Panel Paper: The Flint, Michigan Water Crisis: Using Systems Thinking to Understand Complex Problems and Identify and Rectify Critical Failures

Friday, April 7, 2017 : 2:15 PM
Founders Hall Room 475 (George Mason University Schar School of Policy)

*Names in bold indicate Presenter

Jessica Sokolow, Cornell University
The Flint, Michigan drinking water crisis began in April of 2014 after the water system—in an effort to balance its checkbook—switched its water source from treated water purchased from Detroit, Michigan to their own source, the Flint River. This event, and the decisions and activities that followed, exposed Flint residents to high levels of lead leaching from the pipes for more than a year. This is not the first time a city has faced lead contamination in their drinking water. Thirteen years before the crisis in Flint, lead contamination occurred in the Washington, D.C. water system.

In Systems Thinking Made Simple, the Cabreras lay forth four simple rules—making distinctions and recognizing systems, relationships and perspectives (or DSRP)—that help “focus on predicting the structural possibilities of ideas, rather than the content information that maps onto those structures.”[1] Using systems thinking, cognitive structures can be applied to complex problems like the Flint water crisis to expand our thinking about the problem. These structures can then help to identify critical points of failure in existing mental models and to remedy these shortfalls to prevent history from repeating itself. DSRP can be used to analyze the comments, press releases and memos of state and local officials involved in the crisis to better understand these models.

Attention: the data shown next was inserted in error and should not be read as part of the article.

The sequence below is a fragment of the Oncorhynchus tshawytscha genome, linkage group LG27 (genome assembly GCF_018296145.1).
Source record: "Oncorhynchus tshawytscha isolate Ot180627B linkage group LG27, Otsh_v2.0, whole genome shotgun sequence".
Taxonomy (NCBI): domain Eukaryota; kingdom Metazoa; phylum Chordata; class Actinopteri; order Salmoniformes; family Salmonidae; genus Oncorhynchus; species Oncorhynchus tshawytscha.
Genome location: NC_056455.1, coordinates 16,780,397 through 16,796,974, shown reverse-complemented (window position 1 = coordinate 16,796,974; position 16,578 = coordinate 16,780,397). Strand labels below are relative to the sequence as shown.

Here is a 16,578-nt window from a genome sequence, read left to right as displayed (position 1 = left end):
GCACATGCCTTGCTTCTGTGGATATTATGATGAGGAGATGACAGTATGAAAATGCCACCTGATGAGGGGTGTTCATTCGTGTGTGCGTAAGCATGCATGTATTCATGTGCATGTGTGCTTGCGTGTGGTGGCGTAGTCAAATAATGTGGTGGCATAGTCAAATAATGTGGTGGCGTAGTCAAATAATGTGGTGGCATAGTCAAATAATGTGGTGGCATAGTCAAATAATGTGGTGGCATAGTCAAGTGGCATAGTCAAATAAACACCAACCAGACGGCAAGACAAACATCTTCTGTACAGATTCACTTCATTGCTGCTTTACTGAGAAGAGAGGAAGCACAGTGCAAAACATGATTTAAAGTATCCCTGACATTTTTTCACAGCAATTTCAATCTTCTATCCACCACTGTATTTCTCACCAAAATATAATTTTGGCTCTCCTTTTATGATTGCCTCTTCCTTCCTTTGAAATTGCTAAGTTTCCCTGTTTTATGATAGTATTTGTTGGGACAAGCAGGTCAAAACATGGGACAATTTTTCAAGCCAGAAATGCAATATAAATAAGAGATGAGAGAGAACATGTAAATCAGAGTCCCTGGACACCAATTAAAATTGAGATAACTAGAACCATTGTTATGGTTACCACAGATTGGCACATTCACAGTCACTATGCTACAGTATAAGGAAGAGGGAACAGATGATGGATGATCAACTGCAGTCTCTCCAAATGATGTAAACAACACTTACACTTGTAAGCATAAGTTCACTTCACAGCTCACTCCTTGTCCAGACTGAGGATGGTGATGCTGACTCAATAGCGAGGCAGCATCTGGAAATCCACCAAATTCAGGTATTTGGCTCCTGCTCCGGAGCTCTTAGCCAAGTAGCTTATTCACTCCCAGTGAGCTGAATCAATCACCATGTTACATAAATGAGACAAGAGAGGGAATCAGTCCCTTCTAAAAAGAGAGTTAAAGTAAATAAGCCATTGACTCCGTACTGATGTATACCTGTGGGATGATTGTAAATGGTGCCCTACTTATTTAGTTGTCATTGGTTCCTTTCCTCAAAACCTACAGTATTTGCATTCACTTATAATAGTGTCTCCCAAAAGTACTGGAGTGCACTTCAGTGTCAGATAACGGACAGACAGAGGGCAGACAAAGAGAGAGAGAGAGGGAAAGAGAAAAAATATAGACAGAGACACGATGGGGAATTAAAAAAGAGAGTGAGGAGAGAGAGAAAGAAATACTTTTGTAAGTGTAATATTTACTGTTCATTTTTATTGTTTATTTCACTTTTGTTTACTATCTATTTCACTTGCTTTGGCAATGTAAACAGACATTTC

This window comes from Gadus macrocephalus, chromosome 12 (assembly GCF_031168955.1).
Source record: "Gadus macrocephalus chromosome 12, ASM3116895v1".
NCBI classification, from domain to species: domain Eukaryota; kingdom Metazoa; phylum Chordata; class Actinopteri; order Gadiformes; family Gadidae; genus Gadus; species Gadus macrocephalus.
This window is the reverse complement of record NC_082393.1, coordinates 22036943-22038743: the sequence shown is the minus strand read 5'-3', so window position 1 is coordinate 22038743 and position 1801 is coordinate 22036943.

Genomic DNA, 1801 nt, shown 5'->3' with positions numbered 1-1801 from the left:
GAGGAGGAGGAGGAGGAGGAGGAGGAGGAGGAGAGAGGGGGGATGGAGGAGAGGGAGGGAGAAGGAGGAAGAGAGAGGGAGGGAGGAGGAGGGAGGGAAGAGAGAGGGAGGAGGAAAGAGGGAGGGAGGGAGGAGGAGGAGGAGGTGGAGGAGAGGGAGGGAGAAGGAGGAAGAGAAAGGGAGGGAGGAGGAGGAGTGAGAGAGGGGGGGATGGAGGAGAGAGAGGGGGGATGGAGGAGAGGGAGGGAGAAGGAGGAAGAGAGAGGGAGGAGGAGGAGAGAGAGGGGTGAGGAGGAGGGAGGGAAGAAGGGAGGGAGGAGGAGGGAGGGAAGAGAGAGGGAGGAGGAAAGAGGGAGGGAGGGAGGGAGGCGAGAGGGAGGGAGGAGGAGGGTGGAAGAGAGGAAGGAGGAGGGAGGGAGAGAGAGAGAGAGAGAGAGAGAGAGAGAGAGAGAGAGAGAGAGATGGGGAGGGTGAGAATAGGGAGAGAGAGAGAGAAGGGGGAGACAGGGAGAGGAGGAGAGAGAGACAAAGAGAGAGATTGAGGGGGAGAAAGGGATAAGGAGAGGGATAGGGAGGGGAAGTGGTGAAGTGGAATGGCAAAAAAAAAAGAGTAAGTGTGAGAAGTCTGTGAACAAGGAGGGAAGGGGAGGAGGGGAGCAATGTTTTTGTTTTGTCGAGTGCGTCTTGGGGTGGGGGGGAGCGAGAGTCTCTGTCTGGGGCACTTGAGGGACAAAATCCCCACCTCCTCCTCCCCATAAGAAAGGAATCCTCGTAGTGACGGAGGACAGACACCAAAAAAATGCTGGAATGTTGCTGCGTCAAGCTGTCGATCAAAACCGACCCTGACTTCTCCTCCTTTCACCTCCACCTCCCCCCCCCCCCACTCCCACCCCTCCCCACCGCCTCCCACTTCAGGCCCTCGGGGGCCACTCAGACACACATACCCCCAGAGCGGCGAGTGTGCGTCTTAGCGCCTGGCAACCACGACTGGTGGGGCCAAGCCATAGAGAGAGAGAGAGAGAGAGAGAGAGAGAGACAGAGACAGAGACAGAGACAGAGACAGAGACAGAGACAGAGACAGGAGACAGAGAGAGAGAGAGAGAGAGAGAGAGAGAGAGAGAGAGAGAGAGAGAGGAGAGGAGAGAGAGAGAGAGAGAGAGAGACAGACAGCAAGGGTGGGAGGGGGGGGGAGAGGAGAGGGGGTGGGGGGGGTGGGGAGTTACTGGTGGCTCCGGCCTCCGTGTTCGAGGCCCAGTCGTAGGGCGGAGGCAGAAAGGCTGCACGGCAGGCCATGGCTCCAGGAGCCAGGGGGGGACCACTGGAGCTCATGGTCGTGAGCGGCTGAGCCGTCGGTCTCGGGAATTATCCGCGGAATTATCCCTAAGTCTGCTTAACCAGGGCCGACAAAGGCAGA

Through this analysis, one distinction made by these officials stands out: between regulatory requirements and water quality. These officials structured their mental model based on this key distinction. From the perspective of state and local officials, it was their duty to meet state and federal regulatory requirements to causally address Flint residents’ need for safe drinking water. In this model, state and local officials are not in fact viewing Flint’s actual water quality, as safe water is assumed if officials meet the regulatory requirements. Instead, officials are only viewing a representation of the water quality by way of the water quality samples taken for regulatory testing. The events in Flint demonstrated that mental model of Flint regulators, based on a representation of reality, was flawed.

Using DSRP, we can rectify this critical failure in the Flint crisis by creating a new mental model for regulators that improves upon the old model. In this new mental model, policy makers at EPA must strengthen the causal relationship between the state and federal requirements and the public’s need for safe drinking water. The new mental model must also widen the perspective of regulators to include the public need. Finally, we need to make sure that there is a relationship between the public need and the duty of the regulators that serves as a mechanism for feedback. This new mental model can improve the actions of all regulators, not just those involved in the Flint water crisis. We want our public servants to be adaptive thinkers that consider multivariate factors, particularly in today’s complex world.

[1] Cabrera L, Cabrera D. Systems Thinking Made Simple: New Hope for Solving Wicked Problems. Ithaca: Odyssean Press; 2015; Page 117.